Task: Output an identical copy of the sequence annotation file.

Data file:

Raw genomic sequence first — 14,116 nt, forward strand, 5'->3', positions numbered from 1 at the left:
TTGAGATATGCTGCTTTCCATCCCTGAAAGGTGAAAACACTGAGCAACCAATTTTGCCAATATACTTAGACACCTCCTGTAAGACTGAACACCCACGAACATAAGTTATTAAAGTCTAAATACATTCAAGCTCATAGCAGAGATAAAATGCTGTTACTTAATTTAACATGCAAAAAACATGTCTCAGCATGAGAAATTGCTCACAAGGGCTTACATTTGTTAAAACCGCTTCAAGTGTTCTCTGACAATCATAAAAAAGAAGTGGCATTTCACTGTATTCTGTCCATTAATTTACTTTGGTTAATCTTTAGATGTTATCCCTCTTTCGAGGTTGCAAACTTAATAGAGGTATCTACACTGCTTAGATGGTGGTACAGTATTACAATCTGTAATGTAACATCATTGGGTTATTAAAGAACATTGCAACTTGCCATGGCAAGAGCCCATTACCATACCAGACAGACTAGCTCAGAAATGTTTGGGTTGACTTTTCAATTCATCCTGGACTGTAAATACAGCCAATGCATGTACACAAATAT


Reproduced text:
Raw genomic sequence first — 14,116 nt, forward strand, 5'->3', positions numbered from 1 at the left:
TTGAGATATGCTGCTTTCCATCCCTGAAAGGTGAAAACACTGAGCAACCAATTTTGCCAATATACTTAGACACCTCCTGTAAGACTGAACACCCACGAACATAAGTTATTAAAGTCTAAATACATTCAAGCTCATAGCAGAGATAAAATGCTGTTACTTAATTTAACATGCAAAAAACATGTCTCAGCATGAGAAATTGCTCACAAGGGCTTACATTTGTTAAAACCGCTTCAAGTGTTCTCTGACAATCATAAAAAAGAAGTGGCATTTCACTGTATTCTGTCCATTAATTTACTTTGGTTAATCTTTAGATGTTATCCCTCTTTCGAGGTTGCAAACTTAATAGAGGTATCTACACTGCTTAGATGGTGGTACAGTATTACAATCTGTAATGTAACATCATTGGGTTATTAAAGAACATTGCAACTTGCCATGGCAAGAGCCCATTACCATACCAGACAGACTAGCTCAGAAATGTTTGGGTTGACTTTTCAATTCATCCTGGACTGTAAATACAGCCAATGCATGTACACAAATAT